This issue of SP’s Naval Forces coincided with the award on islands in the South China Sea (SCS) in favour of the Philippines. While the genesis of disputes in the SCS dates back to 1946 when China laid claim to almost the entire sea area by drawing the famous ‘Nine-dash Line’, SCS literally started boiling with frequent disputes flaring up between the littoral countries. Due to continuous harassment by China, Philippines filed proceedings under Annex VII of the United Nations Convention of the Law of the Sea (UNCLOS) during 2013, to settle its outstanding dispute with China.
China’s stand towards the arbitration has been one of defiance and has refused to recognise the Arbitration and its Award. Immediately after the verdict, China declared the Award as null and void, which will strategically disadvantage adversary navies, allow Beijing to exercise a whip hand over global and Asian trade, and, otherwise obtain a mere closum (closed sea) that countries will be able to access only at Beijing’s sufferance.
China is notionally narrowing SCS by creating an obstacle course of the forcibly annexed territory belonging to weak states, such as Philippines’ Scarborough Shoal in the Spratly Islands chain, and by creating ‘artificial’ islands. India also has a stake in it due to the passage of trade and joint venture with Vietnam for exploration of oil in their EEZ which is part of SCS. Thus the leading article is on SCS so that our readers can understand the ramifications of SCS followed by another article on the same subject.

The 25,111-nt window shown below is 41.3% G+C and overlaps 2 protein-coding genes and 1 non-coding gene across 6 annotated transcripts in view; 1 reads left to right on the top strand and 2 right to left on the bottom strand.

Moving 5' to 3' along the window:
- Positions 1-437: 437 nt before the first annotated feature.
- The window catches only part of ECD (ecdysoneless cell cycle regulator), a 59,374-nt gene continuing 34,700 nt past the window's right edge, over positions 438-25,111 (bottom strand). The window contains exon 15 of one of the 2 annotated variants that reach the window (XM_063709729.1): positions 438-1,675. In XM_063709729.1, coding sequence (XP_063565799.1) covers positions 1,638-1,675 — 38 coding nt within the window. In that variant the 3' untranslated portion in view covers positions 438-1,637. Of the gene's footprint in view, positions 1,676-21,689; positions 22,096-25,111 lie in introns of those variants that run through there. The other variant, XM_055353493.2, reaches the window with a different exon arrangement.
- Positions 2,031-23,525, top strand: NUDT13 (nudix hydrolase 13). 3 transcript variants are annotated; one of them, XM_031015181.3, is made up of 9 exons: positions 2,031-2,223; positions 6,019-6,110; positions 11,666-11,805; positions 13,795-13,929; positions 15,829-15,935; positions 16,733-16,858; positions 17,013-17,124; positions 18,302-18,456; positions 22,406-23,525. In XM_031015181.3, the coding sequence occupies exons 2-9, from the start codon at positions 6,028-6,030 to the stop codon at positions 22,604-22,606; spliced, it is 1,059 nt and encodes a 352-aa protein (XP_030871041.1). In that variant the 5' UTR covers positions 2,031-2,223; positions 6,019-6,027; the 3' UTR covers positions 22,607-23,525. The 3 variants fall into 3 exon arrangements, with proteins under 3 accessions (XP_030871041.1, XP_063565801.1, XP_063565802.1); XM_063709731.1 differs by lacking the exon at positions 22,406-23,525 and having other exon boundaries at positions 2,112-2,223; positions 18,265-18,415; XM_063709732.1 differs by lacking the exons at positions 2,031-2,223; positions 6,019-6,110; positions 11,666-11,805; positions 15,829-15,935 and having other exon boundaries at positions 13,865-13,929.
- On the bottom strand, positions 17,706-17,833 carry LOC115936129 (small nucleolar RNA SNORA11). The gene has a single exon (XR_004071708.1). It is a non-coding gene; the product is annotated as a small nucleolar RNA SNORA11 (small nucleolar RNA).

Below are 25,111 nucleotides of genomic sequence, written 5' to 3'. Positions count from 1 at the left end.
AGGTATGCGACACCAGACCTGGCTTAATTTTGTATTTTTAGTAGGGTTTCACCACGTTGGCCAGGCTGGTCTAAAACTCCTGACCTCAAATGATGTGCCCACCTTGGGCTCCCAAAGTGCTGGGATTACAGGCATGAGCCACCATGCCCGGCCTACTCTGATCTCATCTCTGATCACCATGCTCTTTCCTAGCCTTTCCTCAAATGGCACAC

The article on missiles embedded on warships covers both AD and anti-ship. Cruise missiles have become weapons of choice at sea because of their ability to fly close to the sea surface at very high speeds (sub- sonic/supersonic). Read all about in a well researched article in this issue. The article on Fleet AD gives out contours of air defence required to defend a fleet from the air. It has evoked interest due the recent successful trials of medium-range SAM (MRSAM) and long-range SAM (LRSAM). Both these projects are a joint venture between India’s DRDO and Israel’s IAI. LRSAM was successfully fired from INS Kolkata in December 2015. It is understood that LRSAM has a destruction range of about 70 km and detection range of 100 km. With LRSAM, India has achieved layer one and two for Fleet AD. The third layer will need missiles with ranges up to 400 km. We are certain that the way the Indian Navy is modernising, layer three for its fleet defence will be achieved in the near future. Then there is a brief status report on Indian Navy’s frigate in the backdrop of media reporting on Russia’s offer of three frigates of Project 11356 class. If this proposal goes through then it will be a win-win situation for India as well as Russia. Navy is a ‘happening’ Service with progress on multiple fronts like the planned future induction of Fleet Support ships, LPDs, special operations vehicles, mine countermeasures vessels and upgrade of Kamov-28 helicopter. As usual, this issue is wrapped up with the News in Brief and naval postings. Happy reading to all you discerning readers.